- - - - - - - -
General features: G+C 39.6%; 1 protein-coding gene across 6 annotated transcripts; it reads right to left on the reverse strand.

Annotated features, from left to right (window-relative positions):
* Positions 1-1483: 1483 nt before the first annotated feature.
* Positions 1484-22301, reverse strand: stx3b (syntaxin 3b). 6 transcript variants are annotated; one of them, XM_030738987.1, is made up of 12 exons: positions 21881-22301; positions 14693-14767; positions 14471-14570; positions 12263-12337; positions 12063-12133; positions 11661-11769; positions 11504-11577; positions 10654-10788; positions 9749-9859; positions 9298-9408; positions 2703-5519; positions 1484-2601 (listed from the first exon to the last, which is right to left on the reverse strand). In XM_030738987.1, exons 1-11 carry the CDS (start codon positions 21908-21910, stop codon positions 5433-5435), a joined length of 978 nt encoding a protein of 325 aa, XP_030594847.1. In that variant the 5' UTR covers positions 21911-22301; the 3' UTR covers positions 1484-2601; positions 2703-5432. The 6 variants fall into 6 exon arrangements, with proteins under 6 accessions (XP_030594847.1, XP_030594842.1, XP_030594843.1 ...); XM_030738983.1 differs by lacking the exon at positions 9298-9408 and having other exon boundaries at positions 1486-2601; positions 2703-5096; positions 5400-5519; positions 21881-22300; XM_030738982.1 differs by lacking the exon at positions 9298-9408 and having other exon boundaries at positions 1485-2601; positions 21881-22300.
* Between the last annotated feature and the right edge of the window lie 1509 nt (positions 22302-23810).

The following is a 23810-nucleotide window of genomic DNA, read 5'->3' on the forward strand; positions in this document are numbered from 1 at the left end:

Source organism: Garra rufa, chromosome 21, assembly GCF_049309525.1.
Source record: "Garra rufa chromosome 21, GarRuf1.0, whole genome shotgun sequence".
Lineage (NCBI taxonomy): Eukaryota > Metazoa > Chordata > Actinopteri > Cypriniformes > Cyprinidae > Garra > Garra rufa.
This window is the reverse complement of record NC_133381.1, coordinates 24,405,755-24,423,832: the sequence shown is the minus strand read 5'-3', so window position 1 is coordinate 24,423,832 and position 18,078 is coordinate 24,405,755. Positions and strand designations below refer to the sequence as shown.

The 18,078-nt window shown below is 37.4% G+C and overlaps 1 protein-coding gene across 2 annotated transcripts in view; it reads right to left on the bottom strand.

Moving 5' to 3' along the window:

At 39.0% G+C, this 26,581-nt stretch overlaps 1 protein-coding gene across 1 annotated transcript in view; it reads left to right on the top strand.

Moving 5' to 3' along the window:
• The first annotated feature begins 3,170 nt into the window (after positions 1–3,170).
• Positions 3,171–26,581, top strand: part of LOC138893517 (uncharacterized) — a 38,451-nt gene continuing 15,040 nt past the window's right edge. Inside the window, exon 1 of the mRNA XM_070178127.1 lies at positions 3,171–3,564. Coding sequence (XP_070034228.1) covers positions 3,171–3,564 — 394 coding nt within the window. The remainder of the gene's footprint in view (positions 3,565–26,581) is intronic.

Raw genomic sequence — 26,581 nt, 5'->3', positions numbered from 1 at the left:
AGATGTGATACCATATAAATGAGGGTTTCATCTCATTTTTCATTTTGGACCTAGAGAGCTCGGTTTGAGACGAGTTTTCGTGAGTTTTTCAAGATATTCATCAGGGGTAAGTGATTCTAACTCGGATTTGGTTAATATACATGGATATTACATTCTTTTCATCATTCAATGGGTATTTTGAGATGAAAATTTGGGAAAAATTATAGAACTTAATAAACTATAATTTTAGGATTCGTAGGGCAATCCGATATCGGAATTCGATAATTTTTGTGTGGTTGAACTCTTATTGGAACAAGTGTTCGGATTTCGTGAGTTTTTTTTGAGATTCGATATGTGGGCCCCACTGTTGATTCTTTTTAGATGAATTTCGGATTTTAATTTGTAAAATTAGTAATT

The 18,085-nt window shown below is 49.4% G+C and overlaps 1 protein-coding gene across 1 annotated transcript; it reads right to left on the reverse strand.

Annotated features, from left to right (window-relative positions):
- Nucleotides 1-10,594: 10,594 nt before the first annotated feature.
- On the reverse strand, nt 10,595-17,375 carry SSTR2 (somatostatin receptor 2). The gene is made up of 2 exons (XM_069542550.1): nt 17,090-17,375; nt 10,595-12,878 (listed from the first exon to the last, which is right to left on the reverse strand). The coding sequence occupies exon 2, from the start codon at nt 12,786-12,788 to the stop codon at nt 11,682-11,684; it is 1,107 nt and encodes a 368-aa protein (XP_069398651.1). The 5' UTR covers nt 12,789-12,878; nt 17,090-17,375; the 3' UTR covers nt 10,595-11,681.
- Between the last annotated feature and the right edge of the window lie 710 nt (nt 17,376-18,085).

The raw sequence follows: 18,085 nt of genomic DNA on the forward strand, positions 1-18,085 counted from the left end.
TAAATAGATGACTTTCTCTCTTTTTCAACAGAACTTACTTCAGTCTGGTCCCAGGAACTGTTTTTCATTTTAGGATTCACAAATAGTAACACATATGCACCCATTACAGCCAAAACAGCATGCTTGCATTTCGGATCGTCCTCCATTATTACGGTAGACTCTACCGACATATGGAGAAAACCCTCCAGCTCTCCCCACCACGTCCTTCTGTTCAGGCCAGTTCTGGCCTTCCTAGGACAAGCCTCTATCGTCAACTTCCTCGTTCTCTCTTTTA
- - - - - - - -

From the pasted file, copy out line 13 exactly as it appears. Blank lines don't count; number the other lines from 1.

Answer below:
At 39.0% G+C, this 26,581-nt stretch overlaps 1 protein-coding gene across 1 annotated transcript in view; it reads left to right on the top strand.